John Dory - Oceana

Ocean Fishes

John Dory

Zeus Faber


Tropical to temperate latitudes of eastern Atlantic, Indian, and western Pacific oceans


Deep reefs and soft bottoms


Active predator


Order Zeiformes (dories and relatives), Family Zeidae (dories)


The John Dory is an interesting looking fish that lives throughout the tropical and temperate latitudes of the world oceans, except in the Americas (i.e., except in the eastern Pacific and western Atlantic oceans). There are several theories about the origination of the common name but little evidence about its actual meaning. The discus-shaped body is broad when viewed from the side but very thin when viewed head on, giving the John Dory the ability to confuse predators by “changing size” quickly, simply by turning to the side. The dark spot on its side is also meant to provide confusion.


The John Dory is an active predator and eats a variety of schooling fishes and invertebrates. It lives in a wide depth range, from 15 feet (5 m) to 1200 feet (360 m) and usually stays near the seafloor, over both soft and hard bottoms. John Dories are medium-sized predators in the systems in which they live. They reach lengths of approximately two feet (65 cm) and weights of a few pounds. Larger bony fishes and sharks are known to feed on John Dories.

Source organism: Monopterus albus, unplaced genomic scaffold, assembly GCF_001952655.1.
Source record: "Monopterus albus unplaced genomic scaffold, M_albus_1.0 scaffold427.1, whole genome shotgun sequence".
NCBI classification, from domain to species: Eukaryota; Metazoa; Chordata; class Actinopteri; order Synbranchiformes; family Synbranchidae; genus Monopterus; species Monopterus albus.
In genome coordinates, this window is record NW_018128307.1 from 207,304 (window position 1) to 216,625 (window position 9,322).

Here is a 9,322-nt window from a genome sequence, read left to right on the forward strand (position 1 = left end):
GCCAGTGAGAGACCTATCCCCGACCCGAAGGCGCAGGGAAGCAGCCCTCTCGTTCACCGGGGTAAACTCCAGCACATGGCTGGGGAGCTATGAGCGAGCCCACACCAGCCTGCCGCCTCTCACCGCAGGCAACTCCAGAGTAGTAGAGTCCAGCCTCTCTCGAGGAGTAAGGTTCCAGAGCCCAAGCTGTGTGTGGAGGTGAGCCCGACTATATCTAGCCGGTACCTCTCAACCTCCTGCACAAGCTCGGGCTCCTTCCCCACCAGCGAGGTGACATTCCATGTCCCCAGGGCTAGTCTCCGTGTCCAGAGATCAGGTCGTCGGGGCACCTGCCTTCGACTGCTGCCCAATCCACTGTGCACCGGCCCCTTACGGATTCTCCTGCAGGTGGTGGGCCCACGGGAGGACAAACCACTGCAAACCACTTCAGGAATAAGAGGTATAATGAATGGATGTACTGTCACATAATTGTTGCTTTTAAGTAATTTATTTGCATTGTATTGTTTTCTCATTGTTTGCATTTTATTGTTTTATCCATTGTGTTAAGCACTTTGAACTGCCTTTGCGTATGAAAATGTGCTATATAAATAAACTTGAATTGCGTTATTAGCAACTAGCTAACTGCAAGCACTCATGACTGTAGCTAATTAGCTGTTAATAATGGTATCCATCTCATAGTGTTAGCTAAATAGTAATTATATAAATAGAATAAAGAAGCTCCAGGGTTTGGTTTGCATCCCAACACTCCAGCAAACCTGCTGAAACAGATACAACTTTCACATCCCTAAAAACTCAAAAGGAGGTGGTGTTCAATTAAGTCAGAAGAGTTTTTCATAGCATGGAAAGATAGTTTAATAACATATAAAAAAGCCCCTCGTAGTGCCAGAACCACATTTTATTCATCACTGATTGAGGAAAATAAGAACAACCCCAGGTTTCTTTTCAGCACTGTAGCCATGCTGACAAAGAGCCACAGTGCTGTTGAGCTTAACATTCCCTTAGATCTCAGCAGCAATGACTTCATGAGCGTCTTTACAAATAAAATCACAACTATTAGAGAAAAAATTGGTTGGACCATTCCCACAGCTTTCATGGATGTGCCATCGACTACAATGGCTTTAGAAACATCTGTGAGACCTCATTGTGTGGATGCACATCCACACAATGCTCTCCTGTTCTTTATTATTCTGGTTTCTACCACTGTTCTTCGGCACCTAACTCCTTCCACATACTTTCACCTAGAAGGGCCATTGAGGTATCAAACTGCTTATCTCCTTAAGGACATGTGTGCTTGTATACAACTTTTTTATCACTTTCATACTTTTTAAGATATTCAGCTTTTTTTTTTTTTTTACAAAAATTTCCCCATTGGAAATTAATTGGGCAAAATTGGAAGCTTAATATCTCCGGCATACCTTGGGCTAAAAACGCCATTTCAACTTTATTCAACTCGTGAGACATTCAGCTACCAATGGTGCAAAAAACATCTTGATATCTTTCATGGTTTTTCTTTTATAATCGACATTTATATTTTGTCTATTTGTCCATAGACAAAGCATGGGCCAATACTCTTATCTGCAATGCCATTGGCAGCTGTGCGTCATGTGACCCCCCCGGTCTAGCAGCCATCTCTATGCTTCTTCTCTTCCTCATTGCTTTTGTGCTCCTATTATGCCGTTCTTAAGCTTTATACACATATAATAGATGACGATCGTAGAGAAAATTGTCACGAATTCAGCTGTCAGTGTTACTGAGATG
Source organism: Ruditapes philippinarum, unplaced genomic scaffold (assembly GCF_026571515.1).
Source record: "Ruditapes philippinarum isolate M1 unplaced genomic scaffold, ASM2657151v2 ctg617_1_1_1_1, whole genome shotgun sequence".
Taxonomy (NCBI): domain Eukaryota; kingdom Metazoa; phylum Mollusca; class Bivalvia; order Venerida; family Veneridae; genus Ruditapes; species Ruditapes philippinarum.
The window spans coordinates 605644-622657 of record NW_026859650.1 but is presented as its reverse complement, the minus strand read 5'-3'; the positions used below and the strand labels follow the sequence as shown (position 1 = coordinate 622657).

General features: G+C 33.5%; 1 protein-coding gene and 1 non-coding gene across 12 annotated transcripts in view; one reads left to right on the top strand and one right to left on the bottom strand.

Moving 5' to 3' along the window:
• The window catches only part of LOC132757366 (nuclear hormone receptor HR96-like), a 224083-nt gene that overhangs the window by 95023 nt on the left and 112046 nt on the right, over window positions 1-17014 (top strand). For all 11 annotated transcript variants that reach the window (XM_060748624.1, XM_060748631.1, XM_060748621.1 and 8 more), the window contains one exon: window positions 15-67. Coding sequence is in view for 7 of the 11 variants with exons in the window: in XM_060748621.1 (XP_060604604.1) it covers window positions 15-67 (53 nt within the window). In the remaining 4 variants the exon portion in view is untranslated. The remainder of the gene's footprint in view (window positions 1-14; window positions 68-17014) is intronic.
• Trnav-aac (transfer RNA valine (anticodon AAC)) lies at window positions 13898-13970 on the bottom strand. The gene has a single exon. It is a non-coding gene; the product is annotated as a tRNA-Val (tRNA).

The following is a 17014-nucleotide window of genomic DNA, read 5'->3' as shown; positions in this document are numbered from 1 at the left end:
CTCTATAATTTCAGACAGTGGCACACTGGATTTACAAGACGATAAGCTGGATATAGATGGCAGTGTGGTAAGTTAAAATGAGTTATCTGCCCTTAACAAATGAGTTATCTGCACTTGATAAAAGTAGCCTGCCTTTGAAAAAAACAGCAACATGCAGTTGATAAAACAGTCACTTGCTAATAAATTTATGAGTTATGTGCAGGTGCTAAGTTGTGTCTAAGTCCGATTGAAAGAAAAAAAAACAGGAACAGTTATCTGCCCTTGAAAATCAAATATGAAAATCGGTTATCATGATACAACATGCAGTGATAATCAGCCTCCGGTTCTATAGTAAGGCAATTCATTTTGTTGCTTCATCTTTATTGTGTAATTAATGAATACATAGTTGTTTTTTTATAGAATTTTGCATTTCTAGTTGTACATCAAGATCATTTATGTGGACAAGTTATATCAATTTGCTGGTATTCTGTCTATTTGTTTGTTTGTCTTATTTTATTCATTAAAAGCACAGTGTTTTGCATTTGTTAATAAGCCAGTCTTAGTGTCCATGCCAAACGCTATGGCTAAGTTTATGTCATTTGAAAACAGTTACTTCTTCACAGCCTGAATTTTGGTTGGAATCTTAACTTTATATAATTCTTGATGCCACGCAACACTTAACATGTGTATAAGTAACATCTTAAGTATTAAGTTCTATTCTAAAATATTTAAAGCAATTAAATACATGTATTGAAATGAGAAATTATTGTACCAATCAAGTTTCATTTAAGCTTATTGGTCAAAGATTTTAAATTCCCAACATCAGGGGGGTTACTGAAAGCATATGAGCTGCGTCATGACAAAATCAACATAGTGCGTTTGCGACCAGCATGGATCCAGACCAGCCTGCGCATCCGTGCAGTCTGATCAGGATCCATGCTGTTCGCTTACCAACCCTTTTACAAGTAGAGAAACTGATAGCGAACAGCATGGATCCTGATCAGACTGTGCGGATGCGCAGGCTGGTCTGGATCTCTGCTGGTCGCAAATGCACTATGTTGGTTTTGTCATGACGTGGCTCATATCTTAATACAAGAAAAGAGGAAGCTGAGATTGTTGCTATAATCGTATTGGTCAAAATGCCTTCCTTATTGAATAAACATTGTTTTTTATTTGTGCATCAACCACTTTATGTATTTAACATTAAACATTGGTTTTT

This species is typically somewhat solitary but comes together in groups to reproduce. It spawns by a behavior known as substrate scattering, where females scatter their eggs, haphazardly, on the seafloor, and males release their sperm in the same location to fertilize them externally. Individuals of this species do not construct nests and do not provide any care of the eggs. Unlike the eggs of species that reproduce via broadcast spawning, the eggs of the John Dory and other substrate scattering fishes do not float. Only after the eggs hatch do the larvae swim up into the water column to live a planktonic lifestyle.

The John Dory is generally considered an excellent food fish and is targeted by commercial fisheries in some areas. Its conservation status is not currently known, but it is not fished as heavily as some closely related species. However, this species is targeted by bottom trawling, a method known to be highly destructive to benthic habitats. It is therefore important to carefully manage the fishing activities for the John Dory, in order to ensure that this species’ habitat is not irreversibly damaged.

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Additional Resources:

IUCN Red List